To ensure that clients of your control can find the localized type library, register your locale-specific .TLB file(s) under the TypeLib section of the Windows system registry. The third parameter (normally optional) of the function is provided for this purpose. The following example registers a French type library for an ActiveX control:

STDAPI DllRegisterServer(void)

    if (!AfxOleRegisterTypeLib(AfxGetInstanceHandle(), _tlid))
        return ResultFromScode(SELFREG_E_TYPELIB);
    AfxOleRegisterTypeLib(AfxGetInstanceHandle(), _tlid,
    if (!COleObjectFactoryEx::UpdateRegistryAll(TRUE))
        return ResultFromScode(SELFREG_E_CLASS);

    return NOERROR;

When your control is registered, the AfxOleRegisterTypeLib function automatically looks for the specified .TLB file in the same directory as the control and registers it in the Windows registration database. If the .TLB file isn’t found, the function has no effect.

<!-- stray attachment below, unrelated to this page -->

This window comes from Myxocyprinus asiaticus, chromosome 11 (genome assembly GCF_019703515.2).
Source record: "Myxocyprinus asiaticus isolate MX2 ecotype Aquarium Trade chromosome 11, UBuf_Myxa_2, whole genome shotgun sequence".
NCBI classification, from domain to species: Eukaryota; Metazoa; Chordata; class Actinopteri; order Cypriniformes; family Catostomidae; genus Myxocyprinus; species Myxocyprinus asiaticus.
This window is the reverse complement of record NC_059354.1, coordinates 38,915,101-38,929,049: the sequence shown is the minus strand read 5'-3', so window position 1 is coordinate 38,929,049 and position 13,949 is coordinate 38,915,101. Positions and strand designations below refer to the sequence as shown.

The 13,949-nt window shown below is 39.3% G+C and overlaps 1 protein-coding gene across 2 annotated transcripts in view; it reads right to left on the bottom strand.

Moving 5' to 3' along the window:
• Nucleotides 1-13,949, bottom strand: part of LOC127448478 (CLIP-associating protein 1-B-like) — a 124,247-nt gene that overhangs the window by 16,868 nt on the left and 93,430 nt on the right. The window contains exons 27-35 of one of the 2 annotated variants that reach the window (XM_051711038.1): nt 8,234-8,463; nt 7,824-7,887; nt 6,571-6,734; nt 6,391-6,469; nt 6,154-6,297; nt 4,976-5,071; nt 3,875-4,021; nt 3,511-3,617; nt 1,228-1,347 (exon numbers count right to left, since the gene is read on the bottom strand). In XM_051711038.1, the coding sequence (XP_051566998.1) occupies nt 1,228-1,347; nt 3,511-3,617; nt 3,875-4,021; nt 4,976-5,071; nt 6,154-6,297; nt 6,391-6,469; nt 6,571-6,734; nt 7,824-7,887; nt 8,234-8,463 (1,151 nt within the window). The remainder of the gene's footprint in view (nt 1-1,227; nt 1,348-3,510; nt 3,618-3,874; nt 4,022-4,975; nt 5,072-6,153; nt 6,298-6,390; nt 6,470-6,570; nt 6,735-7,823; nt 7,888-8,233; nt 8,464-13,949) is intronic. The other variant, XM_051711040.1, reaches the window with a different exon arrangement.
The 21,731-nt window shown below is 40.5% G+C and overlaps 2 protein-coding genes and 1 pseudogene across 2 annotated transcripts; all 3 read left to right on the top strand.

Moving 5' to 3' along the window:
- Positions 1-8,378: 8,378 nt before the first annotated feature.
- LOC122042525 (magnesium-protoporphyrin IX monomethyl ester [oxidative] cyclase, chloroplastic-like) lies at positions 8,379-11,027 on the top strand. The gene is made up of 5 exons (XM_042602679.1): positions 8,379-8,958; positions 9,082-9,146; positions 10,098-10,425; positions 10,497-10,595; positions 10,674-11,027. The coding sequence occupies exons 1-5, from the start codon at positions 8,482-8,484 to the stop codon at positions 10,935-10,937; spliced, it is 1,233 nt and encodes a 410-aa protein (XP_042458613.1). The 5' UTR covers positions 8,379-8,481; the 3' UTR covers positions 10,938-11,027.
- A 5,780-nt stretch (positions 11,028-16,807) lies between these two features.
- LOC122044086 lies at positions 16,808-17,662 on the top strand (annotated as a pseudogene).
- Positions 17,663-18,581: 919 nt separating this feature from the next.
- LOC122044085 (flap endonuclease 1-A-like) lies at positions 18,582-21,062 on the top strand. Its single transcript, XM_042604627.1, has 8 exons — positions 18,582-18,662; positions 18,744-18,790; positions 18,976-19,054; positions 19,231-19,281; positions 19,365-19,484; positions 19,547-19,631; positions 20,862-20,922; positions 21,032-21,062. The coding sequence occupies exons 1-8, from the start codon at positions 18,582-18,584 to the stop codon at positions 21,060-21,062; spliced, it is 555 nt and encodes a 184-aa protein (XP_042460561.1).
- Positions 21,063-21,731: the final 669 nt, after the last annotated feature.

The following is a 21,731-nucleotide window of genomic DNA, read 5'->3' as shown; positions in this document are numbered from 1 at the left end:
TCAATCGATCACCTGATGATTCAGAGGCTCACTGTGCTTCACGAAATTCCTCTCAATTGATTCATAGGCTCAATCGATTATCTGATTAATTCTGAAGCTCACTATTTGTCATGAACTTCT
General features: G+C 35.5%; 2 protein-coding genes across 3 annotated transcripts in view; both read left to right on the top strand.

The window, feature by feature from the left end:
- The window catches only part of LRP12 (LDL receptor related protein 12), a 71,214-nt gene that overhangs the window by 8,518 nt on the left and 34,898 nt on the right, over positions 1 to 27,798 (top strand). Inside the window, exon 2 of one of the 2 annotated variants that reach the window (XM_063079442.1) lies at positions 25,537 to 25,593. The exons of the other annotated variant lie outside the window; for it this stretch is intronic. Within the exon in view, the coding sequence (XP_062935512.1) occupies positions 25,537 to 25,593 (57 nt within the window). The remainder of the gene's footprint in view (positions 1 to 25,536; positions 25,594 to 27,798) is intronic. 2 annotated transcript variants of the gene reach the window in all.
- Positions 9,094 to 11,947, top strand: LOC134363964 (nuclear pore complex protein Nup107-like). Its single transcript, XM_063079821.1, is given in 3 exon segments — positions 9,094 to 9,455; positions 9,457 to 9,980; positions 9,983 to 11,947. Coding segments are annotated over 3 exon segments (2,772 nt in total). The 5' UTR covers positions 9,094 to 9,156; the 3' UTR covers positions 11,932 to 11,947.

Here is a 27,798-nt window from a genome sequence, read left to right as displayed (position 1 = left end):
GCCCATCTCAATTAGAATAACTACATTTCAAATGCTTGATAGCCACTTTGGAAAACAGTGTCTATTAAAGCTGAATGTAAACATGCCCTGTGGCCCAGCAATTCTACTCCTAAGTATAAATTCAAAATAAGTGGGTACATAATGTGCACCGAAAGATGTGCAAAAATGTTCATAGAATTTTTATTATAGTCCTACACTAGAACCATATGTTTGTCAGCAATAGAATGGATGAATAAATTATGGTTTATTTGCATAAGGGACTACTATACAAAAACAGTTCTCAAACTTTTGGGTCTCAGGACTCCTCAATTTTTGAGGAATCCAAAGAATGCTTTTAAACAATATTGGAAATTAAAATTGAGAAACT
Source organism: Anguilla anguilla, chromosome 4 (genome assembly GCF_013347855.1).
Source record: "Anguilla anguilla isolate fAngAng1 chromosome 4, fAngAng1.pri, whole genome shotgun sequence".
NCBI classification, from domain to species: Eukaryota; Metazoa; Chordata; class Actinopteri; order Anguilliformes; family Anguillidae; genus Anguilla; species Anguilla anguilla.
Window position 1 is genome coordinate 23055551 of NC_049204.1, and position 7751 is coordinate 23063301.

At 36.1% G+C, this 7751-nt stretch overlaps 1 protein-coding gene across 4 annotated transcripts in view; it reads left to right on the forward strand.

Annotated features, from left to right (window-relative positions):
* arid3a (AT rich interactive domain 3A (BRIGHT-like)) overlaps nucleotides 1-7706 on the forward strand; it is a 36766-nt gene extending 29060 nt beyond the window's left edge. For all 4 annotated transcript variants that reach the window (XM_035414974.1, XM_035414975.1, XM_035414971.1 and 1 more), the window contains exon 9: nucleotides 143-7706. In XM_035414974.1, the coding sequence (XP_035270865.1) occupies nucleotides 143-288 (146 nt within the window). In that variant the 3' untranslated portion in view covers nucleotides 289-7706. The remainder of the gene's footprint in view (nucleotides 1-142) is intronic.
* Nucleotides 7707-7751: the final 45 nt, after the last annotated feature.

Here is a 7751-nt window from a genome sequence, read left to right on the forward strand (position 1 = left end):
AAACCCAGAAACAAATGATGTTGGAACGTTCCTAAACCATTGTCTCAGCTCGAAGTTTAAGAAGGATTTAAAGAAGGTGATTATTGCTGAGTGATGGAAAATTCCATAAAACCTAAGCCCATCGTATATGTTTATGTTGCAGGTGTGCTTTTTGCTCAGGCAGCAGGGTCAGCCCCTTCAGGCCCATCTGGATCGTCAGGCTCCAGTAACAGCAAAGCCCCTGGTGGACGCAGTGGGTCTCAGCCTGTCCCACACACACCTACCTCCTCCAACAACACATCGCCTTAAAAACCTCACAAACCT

Localizing the Control’s User Interface

To localize a control’s user interface, place all of the control’s user-visible resources (such as property pages and error messages) into language-specific resource DLLs. You then can use the container’s ambient LocaleID property to select the appropriate DLL for the user’s locale.

The following code example demonstrates one approach to locate and load the resource DLL for a specific locale. This member function, called GetLocalizedResourceHandle for this example, can be a member function of your ActiveX control class:

HINSTANCE CSampleCtrl::GetLocalizedResourceHandle(LCID lcid)
    LPCTSTR lpszResDll;